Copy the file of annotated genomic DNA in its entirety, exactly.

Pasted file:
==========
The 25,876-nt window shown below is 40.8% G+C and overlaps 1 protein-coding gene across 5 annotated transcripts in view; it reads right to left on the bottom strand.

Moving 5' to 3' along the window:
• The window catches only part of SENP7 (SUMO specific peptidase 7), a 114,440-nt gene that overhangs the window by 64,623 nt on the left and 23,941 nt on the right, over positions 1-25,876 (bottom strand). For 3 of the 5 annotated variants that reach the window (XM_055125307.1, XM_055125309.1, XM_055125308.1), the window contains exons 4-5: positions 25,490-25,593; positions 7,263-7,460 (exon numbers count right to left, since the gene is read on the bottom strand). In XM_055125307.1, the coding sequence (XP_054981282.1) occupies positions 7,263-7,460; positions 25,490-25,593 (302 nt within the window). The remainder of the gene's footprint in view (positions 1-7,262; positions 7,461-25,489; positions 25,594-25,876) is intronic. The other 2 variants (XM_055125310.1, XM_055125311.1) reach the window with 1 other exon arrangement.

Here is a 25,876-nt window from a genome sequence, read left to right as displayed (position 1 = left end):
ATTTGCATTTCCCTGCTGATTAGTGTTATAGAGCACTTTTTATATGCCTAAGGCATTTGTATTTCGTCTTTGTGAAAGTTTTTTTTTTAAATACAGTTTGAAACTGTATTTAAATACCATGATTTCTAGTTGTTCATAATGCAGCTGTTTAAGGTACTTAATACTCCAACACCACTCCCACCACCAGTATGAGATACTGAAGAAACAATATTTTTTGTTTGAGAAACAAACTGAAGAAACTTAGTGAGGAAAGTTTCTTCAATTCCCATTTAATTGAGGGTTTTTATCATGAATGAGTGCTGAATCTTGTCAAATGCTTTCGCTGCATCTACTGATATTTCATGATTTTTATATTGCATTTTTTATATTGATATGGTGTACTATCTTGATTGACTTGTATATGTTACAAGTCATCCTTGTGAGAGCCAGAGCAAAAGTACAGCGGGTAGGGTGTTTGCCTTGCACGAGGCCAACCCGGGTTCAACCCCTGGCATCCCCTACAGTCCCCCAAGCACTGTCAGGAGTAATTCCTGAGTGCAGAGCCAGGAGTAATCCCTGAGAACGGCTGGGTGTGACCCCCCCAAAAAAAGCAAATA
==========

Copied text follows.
The 25,876-nt window shown below is 40.8% G+C and overlaps 1 protein-coding gene across 5 annotated transcripts in view; it reads right to left on the bottom strand.

Moving 5' to 3' along the window:
• The window catches only part of SENP7 (SUMO specific peptidase 7), a 114,440-nt gene that overhangs the window by 64,623 nt on the left and 23,941 nt on the right, over positions 1-25,876 (bottom strand). For 3 of the 5 annotated variants that reach the window (XM_055125307.1, XM_055125309.1, XM_055125308.1), the window contains exons 4-5: positions 25,490-25,593; positions 7,263-7,460 (exon numbers count right to left, since the gene is read on the bottom strand). In XM_055125307.1, the coding sequence (XP_054981282.1) occupies positions 7,263-7,460; positions 25,490-25,593 (302 nt within the window). The remainder of the gene's footprint in view (positions 1-7,262; positions 7,461-25,489; positions 25,594-25,876) is intronic. The other 2 variants (XM_055125310.1, XM_055125311.1) reach the window with 1 other exon arrangement.

Here is a 25,876-nt window from a genome sequence, read left to right as displayed (position 1 = left end):
ATTTGCATTTCCCTGCTGATTAGTGTTATAGAGCACTTTTTATATGCCTAAGGCATTTGTATTTCGTCTTTGTGAAAGTTTTTTTTTTAAATACAGTTTGAAACTGTATTTAAATACCATGATTTCTAGTTGTTCATAATGCAGCTGTTTAAGGTACTTAATACTCCAACACCACTCCCACCACCAGTATGAGATACTGAAGAAACAATATTTTTTGTTTGAGAAACAAACTGAAGAAACTTAGTGAGGAAAGTTTCTTCAATTCCCATTTAATTGAGGGTTTTTATCATGAATGAGTGCTGAATCTTGTCAAATGCTTTCGCTGCATCTACTGATATTTCATGATTTTTATATTGCATTTTTTATATTGATATGGTGTACTATCTTGATTGACTTGTATATGTTACAAGTCATCCTTGTGAGAGCCAGAGCAAAAGTACAGCGGGTAGGGTGTTTGCCTTGCACGAGGCCAACCCGGGTTCAACCCCTGGCATCCCCTACAGTCCCCCAAGCACTGTCAGGAGTAATTCCTGAGTGCAGAGCCAGGAGTAATCCCTGAGAACGGCTGGGTGTGACCCCCCCAAAAAAAGCAAATA